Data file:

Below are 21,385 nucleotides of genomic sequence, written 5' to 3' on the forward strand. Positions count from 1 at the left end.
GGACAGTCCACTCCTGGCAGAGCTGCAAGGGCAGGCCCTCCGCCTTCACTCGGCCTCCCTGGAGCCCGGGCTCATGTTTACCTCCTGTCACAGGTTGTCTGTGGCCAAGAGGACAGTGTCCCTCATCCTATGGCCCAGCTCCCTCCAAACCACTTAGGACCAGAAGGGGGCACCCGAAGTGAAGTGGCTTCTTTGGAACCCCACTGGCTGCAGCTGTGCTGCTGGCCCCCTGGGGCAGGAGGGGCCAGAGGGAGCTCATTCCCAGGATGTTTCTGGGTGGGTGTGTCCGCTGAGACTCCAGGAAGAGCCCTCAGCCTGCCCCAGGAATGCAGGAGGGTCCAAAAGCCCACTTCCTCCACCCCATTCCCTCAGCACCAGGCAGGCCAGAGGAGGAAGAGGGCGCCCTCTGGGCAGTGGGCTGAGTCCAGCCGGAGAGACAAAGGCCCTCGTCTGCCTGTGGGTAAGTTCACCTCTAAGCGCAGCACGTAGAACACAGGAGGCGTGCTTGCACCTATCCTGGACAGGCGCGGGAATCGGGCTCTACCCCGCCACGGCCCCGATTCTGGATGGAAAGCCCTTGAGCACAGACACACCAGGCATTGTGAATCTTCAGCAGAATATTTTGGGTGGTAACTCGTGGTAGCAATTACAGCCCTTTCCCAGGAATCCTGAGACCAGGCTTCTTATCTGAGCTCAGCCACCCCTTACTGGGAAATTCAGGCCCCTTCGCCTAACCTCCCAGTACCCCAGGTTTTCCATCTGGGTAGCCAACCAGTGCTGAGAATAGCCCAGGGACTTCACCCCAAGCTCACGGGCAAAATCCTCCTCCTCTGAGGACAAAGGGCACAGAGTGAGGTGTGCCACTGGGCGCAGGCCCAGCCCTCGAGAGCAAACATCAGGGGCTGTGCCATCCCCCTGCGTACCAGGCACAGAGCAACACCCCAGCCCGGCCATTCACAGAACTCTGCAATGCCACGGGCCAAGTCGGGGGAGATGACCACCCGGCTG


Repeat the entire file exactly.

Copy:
Below are 21,385 nucleotides of genomic sequence, written 5' to 3' on the forward strand. Positions count from 1 at the left end.
GGACAGTCCACTCCTGGCAGAGCTGCAAGGGCAGGCCCTCCGCCTTCACTCGGCCTCCCTGGAGCCCGGGCTCATGTTTACCTCCTGTCACAGGTTGTCTGTGGCCAAGAGGACAGTGTCCCTCATCCTATGGCCCAGCTCCCTCCAAACCACTTAGGACCAGAAGGGGGCACCCGAAGTGAAGTGGCTTCTTTGGAACCCCACTGGCTGCAGCTGTGCTGCTGGCCCCCTGGGGCAGGAGGGGCCAGAGGGAGCTCATTCCCAGGATGTTTCTGGGTGGGTGTGTCCGCTGAGACTCCAGGAAGAGCCCTCAGCCTGCCCCAGGAATGCAGGAGGGTCCAAAAGCCCACTTCCTCCACCCCATTCCCTCAGCACCAGGCAGGCCAGAGGAGGAAGAGGGCGCCCTCTGGGCAGTGGGCTGAGTCCAGCCGGAGAGACAAAGGCCCTCGTCTGCCTGTGGGTAAGTTCACCTCTAAGCGCAGCACGTAGAACACAGGAGGCGTGCTTGCACCTATCCTGGACAGGCGCGGGAATCGGGCTCTACCCCGCCACGGCCCCGATTCTGGATGGAAAGCCCTTGAGCACAGACACACCAGGCATTGTGAATCTTCAGCAGAATATTTTGGGTGGTAACTCGTGGTAGCAATTACAGCCCTTTCCCAGGAATCCTGAGACCAGGCTTCTTATCTGAGCTCAGCCACCCCTTACTGGGAAATTCAGGCCCCTTCGCCTAACCTCCCAGTACCCCAGGTTTTCCATCTGGGTAGCCAACCAGTGCTGAGAATAGCCCAGGGACTTCACCCCAAGCTCACGGGCAAAATCCTCCTCCTCTGAGGACAAAGGGCACAGAGTGAGGTGTGCCACTGGGCGCAGGCCCAGCCCTCGAGAGCAAACATCAGGGGCTGTGCCATCCCCCTGCGTACCAGGCACAGAGCAACACCCCAGCCCGGCCATTCACAGAACTCTGCAATGCCACGGGCCAAGTCGGGGGAGATGACCACCCGGCTG